• “Fires being discussed on ABC radio are nowhere to be found. Also, where is the description of the icon meanings?”   User - January 23, 2013 (Samsung Galaxy Nexus with version 3.0.3)
     
  • “Can't set location for alerts using touch and hold on map -pops up 'location unavailable', 'use current location' activity symbol keeps spinning." User - January 9, 2013 (Version 3.0.3)
     
  • “Tells me there is a fire near me but won't let me see where. My son rang me whilst shopping to tell me there was a fire two gardens back i got no notifications at all!!!! These problems need fixing ASAP.”  User - January 24, 2013 (Samsung Galaxy S2 with version 3.0.3)
     
  • “Interface is very fiddly and not intuitive.”  User - January 16, 2013 (HTC Nexus One with version 3.0.3)

For more information see the iTunes store or Naturally Being website.

What happens when apps go wrong

As evidenced by some of the negative comments listed above, recently there has been some widely reported commentary regarding how these emergency apps are (not) working in practice.  On Thursday 24 January, The Age ran a story headed ‘Faulty fire app triggers anger’ stating that large numbers of people had reported problems with CFA's FireReady app.  The article sites user experiences where the app “freezes, has information delays, locks phones, has too many ''bugs'', is as slow as ''a sloth in a glue pot'' [or] simply fails to open.” 

Quoting from the article in The Age:

Jacinta Allan, opposition spokeswoman for police and emergency services, said ''As a matter of urgency the Baillieu government needs to fix these problems, as they are vital tools that people rely on for information.''

In addition, a CFA spokeswoman said the app was not functioning properly for some Windows phone users and BlackBerry users but it was working with developers on these issues. ''An updated version of the app will be released but not before extensive testing,'' the spokeswoman said.

What you do can to make sure it doesn’t happen to your app

With users relying on phone apps to make critical decisions about their safety in the event of a natural disaster, the information needs to be correct, geographically relevant, easily accessible and available in real-time.  User Acceptance Testing (UAT) and Usability Testing are both crucial to ensuring that these apps work when needed.

It is prudent to continually explore the requirements of your target audience, and then continually test the application to make sure it meets those evolving needs.  After clarifying the purpose of your app - who are your users, what interaction do you want them to undertake, what information do they need fast access to, what is most important, how can you ensure the information is trustworthy - you will need to undertake testing.

User Acceptance Testing (UAT) is used to check a system against its agreed requirements/functionality, to make sure it will do what the clients want it to. It should include load testing to see how a system performs under expected loads and if it can recover once it crashes.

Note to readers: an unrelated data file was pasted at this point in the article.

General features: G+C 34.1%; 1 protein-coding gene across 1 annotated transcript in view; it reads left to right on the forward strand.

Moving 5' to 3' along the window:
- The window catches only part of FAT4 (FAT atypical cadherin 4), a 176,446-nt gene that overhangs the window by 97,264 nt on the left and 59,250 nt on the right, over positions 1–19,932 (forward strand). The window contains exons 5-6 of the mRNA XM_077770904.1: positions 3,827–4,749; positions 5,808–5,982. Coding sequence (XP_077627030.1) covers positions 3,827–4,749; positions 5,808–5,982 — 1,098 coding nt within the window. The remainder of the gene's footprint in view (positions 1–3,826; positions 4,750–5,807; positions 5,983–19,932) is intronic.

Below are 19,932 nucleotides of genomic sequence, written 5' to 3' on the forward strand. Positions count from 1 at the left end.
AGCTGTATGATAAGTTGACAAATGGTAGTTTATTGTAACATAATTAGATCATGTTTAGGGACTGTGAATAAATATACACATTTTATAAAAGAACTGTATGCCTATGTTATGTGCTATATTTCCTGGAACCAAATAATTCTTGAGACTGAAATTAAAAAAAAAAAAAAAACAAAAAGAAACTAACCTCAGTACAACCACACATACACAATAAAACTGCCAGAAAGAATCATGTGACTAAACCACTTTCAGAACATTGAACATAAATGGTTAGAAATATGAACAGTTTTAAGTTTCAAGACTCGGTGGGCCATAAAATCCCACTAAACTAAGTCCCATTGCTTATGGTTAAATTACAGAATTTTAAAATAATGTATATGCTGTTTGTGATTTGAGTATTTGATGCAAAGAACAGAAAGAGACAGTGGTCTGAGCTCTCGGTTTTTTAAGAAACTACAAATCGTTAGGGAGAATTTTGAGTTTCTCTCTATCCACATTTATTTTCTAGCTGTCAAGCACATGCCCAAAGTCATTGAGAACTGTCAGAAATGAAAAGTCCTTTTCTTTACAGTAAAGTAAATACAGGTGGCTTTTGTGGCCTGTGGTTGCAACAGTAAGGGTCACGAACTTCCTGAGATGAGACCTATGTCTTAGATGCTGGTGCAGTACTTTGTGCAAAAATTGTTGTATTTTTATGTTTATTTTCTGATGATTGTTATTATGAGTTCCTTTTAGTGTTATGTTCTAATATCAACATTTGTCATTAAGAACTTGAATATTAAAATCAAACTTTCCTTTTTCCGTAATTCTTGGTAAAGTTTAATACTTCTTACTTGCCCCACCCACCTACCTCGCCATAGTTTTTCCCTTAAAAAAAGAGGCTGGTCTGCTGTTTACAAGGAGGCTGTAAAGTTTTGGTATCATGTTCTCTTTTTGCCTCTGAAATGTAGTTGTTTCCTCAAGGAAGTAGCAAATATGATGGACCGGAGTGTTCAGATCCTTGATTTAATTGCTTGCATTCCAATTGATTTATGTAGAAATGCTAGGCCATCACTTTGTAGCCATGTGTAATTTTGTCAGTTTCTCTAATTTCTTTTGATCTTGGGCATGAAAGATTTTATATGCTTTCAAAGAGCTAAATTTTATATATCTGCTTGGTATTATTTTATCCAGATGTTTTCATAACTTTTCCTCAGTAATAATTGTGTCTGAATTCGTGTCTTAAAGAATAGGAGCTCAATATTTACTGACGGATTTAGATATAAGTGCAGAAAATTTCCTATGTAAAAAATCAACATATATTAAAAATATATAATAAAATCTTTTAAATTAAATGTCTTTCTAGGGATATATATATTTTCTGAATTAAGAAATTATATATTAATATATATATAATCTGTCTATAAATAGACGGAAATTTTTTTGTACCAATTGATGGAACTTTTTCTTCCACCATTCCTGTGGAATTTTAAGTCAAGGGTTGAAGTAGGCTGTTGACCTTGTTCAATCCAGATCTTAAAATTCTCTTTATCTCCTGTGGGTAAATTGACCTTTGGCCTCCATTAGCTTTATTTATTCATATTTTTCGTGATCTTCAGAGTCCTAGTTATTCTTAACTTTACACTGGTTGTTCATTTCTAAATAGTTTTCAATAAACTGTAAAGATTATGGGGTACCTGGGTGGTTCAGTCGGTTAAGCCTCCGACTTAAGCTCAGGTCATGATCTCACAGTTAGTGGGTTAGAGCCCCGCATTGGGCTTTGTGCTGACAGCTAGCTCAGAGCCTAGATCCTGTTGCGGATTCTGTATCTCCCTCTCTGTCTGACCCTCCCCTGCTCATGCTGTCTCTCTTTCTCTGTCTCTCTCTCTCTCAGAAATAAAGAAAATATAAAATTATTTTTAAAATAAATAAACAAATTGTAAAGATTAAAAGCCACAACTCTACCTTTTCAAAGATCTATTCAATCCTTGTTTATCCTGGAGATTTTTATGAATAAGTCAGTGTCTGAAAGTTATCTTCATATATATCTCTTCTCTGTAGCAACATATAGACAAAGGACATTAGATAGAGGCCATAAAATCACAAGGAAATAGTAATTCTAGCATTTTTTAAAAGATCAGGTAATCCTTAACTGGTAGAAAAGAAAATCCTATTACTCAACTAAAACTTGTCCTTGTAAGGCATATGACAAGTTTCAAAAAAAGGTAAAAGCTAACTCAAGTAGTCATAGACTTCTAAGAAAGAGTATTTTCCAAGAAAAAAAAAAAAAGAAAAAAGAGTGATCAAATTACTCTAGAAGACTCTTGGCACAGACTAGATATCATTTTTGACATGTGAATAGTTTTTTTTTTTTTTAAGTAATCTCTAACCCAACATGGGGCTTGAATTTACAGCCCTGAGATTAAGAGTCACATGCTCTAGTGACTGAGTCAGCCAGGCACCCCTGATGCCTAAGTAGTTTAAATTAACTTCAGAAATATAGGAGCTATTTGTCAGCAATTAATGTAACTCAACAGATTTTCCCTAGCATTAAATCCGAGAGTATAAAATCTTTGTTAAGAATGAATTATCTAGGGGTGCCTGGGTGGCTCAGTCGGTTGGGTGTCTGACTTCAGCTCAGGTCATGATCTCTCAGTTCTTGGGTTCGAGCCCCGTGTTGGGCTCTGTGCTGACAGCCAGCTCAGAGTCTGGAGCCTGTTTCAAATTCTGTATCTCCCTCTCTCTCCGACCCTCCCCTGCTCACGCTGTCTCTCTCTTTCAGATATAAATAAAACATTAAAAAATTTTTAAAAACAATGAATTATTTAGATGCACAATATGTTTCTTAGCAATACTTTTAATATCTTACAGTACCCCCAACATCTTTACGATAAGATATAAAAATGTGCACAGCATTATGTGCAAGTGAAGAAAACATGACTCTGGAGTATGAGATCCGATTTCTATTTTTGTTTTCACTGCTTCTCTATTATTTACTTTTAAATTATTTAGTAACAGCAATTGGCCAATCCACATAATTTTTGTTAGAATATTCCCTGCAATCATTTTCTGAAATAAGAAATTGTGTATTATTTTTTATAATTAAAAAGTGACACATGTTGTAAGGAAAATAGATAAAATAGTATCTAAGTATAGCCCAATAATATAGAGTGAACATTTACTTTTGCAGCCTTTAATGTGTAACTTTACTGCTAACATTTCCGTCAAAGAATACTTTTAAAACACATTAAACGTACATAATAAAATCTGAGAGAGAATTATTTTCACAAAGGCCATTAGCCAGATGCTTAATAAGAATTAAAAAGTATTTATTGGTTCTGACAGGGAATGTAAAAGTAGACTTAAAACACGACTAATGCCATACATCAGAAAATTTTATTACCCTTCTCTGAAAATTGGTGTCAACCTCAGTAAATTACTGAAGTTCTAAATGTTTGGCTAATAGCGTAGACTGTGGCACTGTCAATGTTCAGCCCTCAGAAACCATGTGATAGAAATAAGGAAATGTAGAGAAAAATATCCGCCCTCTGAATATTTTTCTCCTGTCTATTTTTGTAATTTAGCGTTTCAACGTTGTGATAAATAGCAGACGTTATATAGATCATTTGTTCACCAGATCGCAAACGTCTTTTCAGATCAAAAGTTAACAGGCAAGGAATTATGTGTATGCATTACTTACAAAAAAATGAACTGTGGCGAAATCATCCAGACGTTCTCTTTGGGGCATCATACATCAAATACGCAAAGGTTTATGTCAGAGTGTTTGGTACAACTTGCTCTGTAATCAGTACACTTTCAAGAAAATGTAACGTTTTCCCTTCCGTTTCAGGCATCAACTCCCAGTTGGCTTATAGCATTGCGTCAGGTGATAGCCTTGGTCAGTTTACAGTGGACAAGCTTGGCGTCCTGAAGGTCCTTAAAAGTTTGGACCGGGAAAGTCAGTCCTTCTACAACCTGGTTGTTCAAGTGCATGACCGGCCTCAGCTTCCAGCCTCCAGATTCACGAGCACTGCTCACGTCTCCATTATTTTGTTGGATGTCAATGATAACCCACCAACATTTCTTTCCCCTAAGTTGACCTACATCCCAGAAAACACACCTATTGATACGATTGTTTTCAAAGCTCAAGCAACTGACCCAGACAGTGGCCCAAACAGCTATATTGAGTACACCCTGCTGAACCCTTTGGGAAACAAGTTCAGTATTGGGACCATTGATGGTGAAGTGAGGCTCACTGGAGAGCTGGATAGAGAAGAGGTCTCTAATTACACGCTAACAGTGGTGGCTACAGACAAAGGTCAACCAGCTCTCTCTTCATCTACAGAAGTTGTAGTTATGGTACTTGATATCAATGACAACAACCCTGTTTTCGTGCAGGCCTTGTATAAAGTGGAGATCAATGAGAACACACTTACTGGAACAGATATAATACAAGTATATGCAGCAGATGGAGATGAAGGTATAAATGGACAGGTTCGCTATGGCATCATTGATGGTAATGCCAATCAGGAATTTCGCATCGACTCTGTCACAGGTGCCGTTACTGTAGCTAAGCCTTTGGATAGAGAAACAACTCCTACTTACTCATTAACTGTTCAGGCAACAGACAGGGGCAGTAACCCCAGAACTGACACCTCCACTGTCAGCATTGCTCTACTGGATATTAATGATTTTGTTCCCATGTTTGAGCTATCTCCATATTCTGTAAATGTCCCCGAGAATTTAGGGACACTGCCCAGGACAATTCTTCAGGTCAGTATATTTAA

Usability Testing is integral to understanding how well real users can learn and use a product to achieve their goals and how satisfied they are with that process.  It is a combination of factors including ease of learning, efficiency of use, memorability, error frequency and severity, and subjective satisfaction.

Testing your app to ensure usability in life threatening situations

Natural disasters can be extremely stressful environments, and people experiencing them can naturally panic. Obviously it would be unethical to put participants under duress during user testing, however, knowing that your app is user-friendly is so important.  You need to have an idea of how users will interact with the app in life threatening situations. 

Research suggests that stress impairs a number of mental processes.  A recent review of the existing stress and performance research literature found that in a bushfire situation, high levels of anxiety compromise survival-related decision making.  Importantly for phone application design, fearful and anxious users are likely to:

“(a) be slow to respond to indications of threat and to be clumsy in their actions
(b) fail to notice cues of emerging threats and become distracted from essential tasks;
(c) have difficulty keeping things in mind and remembering important information; and
(d) find it hard to think issues through so as to select the best option to take.

Emergency apps need to be usable in the event of an approaching bushfire, so it’s not ideal to test them in the pleasant environment of an air-conditioned research room. Therefore you will need to consider testing in a situation where users are under significant time constraints or cognitive loads.  For example, in some psychological experiments participants are asked to perform arithmetic tasks whilst completing other tasks.  Users could be asked to do the same, before being presented with an emergency app and asked to find the nearest fire within a short time-frame.  Ultimately "no experiment can capture the disaster stresses of overwhelming threat to life and limb," so it may prove valuable (depending on ethical considerations) to test future emergency apps with the survivors of bush-fire affected areas, and obtain their feedback.

As with website optimisation, app optimisation should be a process of continual improvement. With emergency apps now being designed to protect and save users’ lives, we can't afford not to test and optimise them, especially in environments that simulate disaster situations to ensure they are capable of meeting user needs in practice.


About The Author

Danica Former UX Consultant

Danica previously worked with us and was a great community hero; incredibly passionate about doing work that benefitted people’s quality of life and projects that influenced public policy. With a background in market research, psychology, biology, international relations and political science, Danica would continually grow her understanding of the psychological basis of behaviour, and explore how people used technology.